Maria Masters is the associate health editor at Family Circle.
For Challenge #5, the Lehmans andAvaglianos were challenged to hit a number of fitness goals. Both teams did such a great job that they were all declared winners! If you’re looking to continue your get-healthy journey and follow our families’ leads, read on for expert tips:
Never miss another workout again, thanks to these inspiring tips from Tanya Jolliffe, healthy eating expert and community moderator for SparkPeople.com.
1. Forget the Scale. Judge your progress by creating fitness mini-goals: holding a plank for a minute, doing 10 boy-style push-ups, running a mile in 10 minutes. “It puts a purpose behind your routine that energizes,” says Jolliffe.
2. Make It a Date Night. Ditch dinner and drinks with your hubby for an evening of dancing or an afternoon of hiking.
3. Do It First Thing. Checking a workout off your list in the morning could improve your mood, make you more productive at work, inspire you to eat healthier and help you sleep better.
4. Find a Cause. Walk a 5K for an MS charity or do a bikeathon to raise money for cancer research. It’ll strengthen your commitment to exercise, says Jolliffe.
Eat to Win
Reaping results from your fitness regime requires paying close attention to your hand-to-mouth action.
Hold back on extra helpings. “A lot of people believe they can eat more if they exercise,” says Elizabeth Fassberg, the Avaglianos’ nutritionist. “But exercise is not a free pass to overindulge at meals.”
Practice portion control. “Vacations and holidays don’t mean you have to put on weight. I told the Avaglianos they could taste everything while they were in Italy–just don’t finish it,” says Elizabeth. And if you have one big meal, make sure your others incorporate extra fruits and vegetables.”
Pump up the protein. “I encouraged the Lehmans to include protein, such as lean meats, dairy and beans, in all meals and snacks,” says Stephanie Karpinske, the Lehmans’ nutritionist. It helps repair the body, especially muscle tissue, after intense workouts. “Protein also helps fight hunger, may reduce carb cravings and has fewer calories than fat,” explains Stephanie.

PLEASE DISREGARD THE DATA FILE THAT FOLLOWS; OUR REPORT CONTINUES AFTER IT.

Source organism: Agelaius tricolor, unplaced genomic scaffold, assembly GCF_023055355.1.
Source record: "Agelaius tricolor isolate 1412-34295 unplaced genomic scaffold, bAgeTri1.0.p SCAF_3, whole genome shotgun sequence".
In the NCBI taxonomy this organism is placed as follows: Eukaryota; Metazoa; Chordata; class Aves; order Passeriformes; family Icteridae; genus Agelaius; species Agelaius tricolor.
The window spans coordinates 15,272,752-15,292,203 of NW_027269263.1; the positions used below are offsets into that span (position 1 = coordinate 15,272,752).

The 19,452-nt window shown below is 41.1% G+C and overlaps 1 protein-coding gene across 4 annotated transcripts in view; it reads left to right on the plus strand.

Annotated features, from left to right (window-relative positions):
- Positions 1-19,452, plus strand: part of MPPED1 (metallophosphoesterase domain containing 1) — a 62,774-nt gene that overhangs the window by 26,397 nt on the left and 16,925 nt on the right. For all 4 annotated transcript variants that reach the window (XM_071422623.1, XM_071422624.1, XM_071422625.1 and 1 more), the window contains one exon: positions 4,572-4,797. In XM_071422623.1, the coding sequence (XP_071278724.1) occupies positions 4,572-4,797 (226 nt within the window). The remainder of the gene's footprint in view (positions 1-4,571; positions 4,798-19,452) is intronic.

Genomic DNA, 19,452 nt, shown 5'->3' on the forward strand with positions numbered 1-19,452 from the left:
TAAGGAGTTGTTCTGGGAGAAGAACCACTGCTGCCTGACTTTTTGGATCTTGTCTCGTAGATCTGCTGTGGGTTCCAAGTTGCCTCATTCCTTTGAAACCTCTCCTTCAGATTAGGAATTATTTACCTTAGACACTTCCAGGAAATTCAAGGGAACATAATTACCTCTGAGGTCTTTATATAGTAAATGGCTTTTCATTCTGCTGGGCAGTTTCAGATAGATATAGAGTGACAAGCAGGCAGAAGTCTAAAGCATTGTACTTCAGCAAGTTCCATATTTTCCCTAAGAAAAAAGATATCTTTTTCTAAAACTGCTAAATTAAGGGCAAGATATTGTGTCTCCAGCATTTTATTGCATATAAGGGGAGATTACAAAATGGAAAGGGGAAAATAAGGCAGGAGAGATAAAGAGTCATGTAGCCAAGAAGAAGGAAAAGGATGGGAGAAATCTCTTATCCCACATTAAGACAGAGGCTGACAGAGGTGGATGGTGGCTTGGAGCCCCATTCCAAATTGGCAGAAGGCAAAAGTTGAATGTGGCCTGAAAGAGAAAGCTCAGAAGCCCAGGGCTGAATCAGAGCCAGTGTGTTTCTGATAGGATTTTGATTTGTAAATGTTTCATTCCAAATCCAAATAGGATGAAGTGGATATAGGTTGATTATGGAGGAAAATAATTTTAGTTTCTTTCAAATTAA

How do you stay motivated? Share your tips in the comments below.
This week, Peggy invited you to get healthy, too. She never expected to be chosen for the Healthy Family Challenge, but now that she is, she and her family have changed their eating habits, started exercising and lost weight.
You can do the same at home. Throughout the challenge, we’ve given you many ways to challenge yourself and eat better, drink more water, exercise and get more sleep. You can also use the tips from Elizabeth and Stephanie, our fabulous nutritionists.
If you haven’t been, check out the links and make a few small changes. You’ll see results soon–and be on your way to a happier, healthier life.
What motivated you to get healthy? Share in the comments below.
This week, our Healthy Family Challenge nutritionists. Elizabeth and Stephanie, have shared a lot of advice for making healthier food choices on the go. This is so important when it comes to losing weight. You’re never going to eat every meal at home, so you need to choose better options when you’re grabbing a quick bite.
Often, we end up at fast food places. And while those menus include lots of calorie-laden choices, there are also better-for-you options. See what they are:
What’s your favorite healthy fast food meal? Share in the comments below.
In her post today, Tiffany noted that strength training is just as important as cardio when it comes to losing weight and getting in shape. The reason? As your muscles recover, you’ll continue to burn calories.
For best results, follow Tiffany’s lead and do both strength training and cardio in every workout. Here’s how to squeeze in five easy strengthening moves in just 10 minutes.
What’s your favorite strength/cardio combo? Share in the comments below.